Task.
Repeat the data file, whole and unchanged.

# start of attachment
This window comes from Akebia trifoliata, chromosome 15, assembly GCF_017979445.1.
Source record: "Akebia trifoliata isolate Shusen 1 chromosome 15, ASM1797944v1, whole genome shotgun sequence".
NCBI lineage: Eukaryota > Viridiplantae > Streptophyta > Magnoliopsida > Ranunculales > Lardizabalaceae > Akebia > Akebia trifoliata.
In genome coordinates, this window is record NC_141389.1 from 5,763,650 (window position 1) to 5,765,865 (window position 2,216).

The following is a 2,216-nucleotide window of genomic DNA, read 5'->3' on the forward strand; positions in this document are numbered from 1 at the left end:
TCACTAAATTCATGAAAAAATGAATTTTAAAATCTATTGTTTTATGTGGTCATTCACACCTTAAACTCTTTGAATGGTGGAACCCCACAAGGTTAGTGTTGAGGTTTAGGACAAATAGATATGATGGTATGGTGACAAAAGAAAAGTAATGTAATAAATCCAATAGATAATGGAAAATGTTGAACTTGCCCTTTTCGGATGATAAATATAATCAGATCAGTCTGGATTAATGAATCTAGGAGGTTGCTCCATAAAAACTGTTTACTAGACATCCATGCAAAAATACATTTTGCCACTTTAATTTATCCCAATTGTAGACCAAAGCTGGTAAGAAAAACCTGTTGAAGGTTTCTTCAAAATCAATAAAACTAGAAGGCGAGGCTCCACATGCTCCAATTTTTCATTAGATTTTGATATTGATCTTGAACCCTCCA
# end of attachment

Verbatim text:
This window comes from Akebia trifoliata, chromosome 15, assembly GCF_017979445.1.
Source record: "Akebia trifoliata isolate Shusen 1 chromosome 15, ASM1797944v1, whole genome shotgun sequence".
NCBI lineage: Eukaryota > Viridiplantae > Streptophyta > Magnoliopsida > Ranunculales > Lardizabalaceae > Akebia > Akebia trifoliata.
In genome coordinates, this window is record NC_141389.1 from 5,763,650 (window position 1) to 5,765,865 (window position 2,216).

The following is a 2,216-nucleotide window of genomic DNA, read 5'->3' on the forward strand; positions in this document are numbered from 1 at the left end:
TCACTAAATTCATGAAAAAATGAATTTTAAAATCTATTGTTTTATGTGGTCATTCACACCTTAAACTCTTTGAATGGTGGAACCCCACAAGGTTAGTGTTGAGGTTTAGGACAAATAGATATGATGGTATGGTGACAAAAGAAAAGTAATGTAATAAATCCAATAGATAATGGAAAATGTTGAACTTGCCCTTTTCGGATGATAAATATAATCAGATCAGTCTGGATTAATGAATCTAGGAGGTTGCTCCATAAAAACTGTTTACTAGACATCCATGCAAAAATACATTTTGCCACTTTAATTTATCCCAATTGTAGACCAAAGCTGGTAAGAAAAACCTGTTGAAGGTTTCTTCAAAATCAATAAAACTAGAAGGCGAGGCTCCACATGCTCCAATTTTTCATTAGATTTTGATATTGATCTTGAACCCTCCA